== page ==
Int J Med Inform ; 130: 103944, 2019 10.
Artículo en Inglés | MEDLINE | ID: mdl-31442848

RESUMEN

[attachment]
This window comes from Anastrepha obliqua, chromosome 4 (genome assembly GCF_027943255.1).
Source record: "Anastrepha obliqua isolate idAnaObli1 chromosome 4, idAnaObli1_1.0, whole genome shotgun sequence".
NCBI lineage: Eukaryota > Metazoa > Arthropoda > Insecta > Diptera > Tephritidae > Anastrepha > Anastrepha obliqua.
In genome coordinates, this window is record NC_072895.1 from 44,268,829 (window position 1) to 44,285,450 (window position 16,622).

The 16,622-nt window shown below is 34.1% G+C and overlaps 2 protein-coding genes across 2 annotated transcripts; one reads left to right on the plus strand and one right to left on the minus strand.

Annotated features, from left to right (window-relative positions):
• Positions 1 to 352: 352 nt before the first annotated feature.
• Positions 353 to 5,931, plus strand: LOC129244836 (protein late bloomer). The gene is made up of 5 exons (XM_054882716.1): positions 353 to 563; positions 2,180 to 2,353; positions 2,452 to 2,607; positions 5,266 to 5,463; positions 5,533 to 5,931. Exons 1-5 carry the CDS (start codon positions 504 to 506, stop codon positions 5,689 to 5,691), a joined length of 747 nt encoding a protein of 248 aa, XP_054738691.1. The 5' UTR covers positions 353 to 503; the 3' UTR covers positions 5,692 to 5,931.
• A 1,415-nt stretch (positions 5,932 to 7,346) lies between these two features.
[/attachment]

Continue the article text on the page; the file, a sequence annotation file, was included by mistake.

OBJECTIVE: The aim of this study was to compare the influence of a serious game dedicated to primary health care with traditional learning methods on knowledge of undergraduate medical students. METHODS: A randomized controlled trial was conducted with undergraduate medical students. The students (n = 27) attended to an expositive leveling lesson regard the theme "Screening on Primary Health Care", and answered to a baseline knowledge test, comprised by objective questions. Students were randomly allocated to the control and game groups, in which received a text-based material regarding "Screening on Primary Health Care" or were exposed to a serious game. An immediate knowledge test and a retention knowledge test, presenting the same questions of baseline test, were responded by students at the finish of exposure and four weeks later. The students also performed a survey evaluating the user experience on the serious game. Knowledge test scores were analysed by repeated measures ANOVA and paired sample t-test. User experience and expectation surveys were descriptively analyzed. RESULTS: For the control group, the mean scores and standard deviation were 7.85 ±â€¯0.99, 9.00 ±â€¯1.87 and 7.69 ±â€¯1.44 for baseline, immediate and retention knowledge tests, respectively; the score at immediate test was higher than for baseline and retention tests. The game group presented 7.07 ±â€¯1.98, 8.00 ±â€¯1.84 and 7.15 ±â€¯1.41 for baseline, immediate and retention knowledge tests, respectively. The comparison between groups did not show differences at any moment (p < 0.05). The majority of the participants consider that the serious game has understandable instructions, presented the contents clearly, and it favors the engagement on study. CONCLUSION: The serious game was effective to improve the students' knowledge on primary health care contents. Learning based on a serious game is as effective as learning based on printed text.